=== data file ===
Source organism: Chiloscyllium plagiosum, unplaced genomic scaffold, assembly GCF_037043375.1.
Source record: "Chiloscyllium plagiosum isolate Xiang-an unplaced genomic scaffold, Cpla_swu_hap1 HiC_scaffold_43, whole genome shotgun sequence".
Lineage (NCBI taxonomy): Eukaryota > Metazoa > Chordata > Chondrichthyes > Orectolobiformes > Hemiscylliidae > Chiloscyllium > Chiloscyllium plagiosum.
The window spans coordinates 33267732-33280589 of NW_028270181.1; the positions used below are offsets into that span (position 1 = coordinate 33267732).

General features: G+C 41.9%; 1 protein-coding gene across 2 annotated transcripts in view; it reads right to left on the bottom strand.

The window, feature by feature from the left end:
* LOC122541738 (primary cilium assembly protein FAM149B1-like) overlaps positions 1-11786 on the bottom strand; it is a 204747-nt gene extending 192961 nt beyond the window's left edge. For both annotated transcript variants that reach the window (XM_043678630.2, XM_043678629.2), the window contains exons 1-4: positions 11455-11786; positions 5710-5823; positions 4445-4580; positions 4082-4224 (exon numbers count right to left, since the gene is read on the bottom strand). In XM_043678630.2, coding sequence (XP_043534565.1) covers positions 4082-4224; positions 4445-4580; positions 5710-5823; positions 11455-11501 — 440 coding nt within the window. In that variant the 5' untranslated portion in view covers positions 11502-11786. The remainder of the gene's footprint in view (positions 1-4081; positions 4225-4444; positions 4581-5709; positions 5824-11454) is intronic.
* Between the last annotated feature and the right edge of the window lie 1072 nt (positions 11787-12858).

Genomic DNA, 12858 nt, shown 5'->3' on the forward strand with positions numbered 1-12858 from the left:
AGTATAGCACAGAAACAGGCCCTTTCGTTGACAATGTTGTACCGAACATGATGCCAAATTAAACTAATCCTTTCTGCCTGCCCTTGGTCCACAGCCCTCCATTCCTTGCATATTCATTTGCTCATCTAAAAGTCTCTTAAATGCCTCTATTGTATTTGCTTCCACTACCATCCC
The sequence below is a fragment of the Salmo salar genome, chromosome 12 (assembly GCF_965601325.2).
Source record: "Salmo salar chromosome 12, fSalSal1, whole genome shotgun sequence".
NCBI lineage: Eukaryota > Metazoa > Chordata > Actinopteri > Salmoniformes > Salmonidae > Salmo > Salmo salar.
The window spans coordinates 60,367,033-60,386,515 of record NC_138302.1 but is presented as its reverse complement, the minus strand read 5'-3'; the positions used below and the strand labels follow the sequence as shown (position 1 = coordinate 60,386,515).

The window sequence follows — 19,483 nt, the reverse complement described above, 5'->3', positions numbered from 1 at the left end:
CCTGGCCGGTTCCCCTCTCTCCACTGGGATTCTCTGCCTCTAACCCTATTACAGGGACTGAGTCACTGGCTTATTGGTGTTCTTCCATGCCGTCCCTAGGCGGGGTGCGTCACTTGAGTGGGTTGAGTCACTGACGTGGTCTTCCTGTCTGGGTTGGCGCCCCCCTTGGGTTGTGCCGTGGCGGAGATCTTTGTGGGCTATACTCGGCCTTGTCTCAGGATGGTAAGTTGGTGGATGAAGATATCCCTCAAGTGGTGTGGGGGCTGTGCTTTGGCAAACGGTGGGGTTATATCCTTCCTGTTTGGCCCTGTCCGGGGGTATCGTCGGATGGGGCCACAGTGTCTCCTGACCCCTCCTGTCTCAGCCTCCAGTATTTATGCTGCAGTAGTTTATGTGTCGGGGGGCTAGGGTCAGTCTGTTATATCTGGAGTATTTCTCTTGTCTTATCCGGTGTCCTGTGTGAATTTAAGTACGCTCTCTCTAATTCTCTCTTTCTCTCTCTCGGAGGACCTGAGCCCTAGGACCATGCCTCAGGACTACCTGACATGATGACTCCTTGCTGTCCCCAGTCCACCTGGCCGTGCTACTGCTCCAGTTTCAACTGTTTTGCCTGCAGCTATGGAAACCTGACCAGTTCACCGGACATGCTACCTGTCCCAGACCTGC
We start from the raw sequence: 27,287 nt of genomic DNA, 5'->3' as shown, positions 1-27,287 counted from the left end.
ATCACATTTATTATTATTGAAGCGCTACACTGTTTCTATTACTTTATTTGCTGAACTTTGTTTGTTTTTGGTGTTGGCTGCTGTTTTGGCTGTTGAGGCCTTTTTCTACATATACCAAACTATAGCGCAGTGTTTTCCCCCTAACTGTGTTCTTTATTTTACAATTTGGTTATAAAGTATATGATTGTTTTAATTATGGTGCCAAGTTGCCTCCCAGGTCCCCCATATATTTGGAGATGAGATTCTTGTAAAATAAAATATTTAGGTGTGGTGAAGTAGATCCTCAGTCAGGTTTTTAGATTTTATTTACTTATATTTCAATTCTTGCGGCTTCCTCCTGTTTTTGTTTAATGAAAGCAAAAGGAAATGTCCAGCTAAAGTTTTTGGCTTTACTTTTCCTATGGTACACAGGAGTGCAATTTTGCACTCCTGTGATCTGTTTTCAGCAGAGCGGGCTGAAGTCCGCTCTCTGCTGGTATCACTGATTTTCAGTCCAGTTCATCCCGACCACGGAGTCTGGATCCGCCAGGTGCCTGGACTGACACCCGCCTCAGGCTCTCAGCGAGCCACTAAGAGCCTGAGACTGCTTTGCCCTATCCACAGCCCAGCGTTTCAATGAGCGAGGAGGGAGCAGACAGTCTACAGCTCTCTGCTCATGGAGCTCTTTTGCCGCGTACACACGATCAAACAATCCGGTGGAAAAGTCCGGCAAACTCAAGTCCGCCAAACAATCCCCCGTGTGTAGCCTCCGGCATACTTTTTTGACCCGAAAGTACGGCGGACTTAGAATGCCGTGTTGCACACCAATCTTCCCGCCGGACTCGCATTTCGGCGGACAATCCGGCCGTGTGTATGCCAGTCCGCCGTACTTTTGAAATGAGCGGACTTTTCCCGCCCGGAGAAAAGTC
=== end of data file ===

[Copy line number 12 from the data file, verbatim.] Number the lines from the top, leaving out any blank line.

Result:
Source record: "Salmo salar chromosome 12, fSalSal1, whole genome shotgun sequence".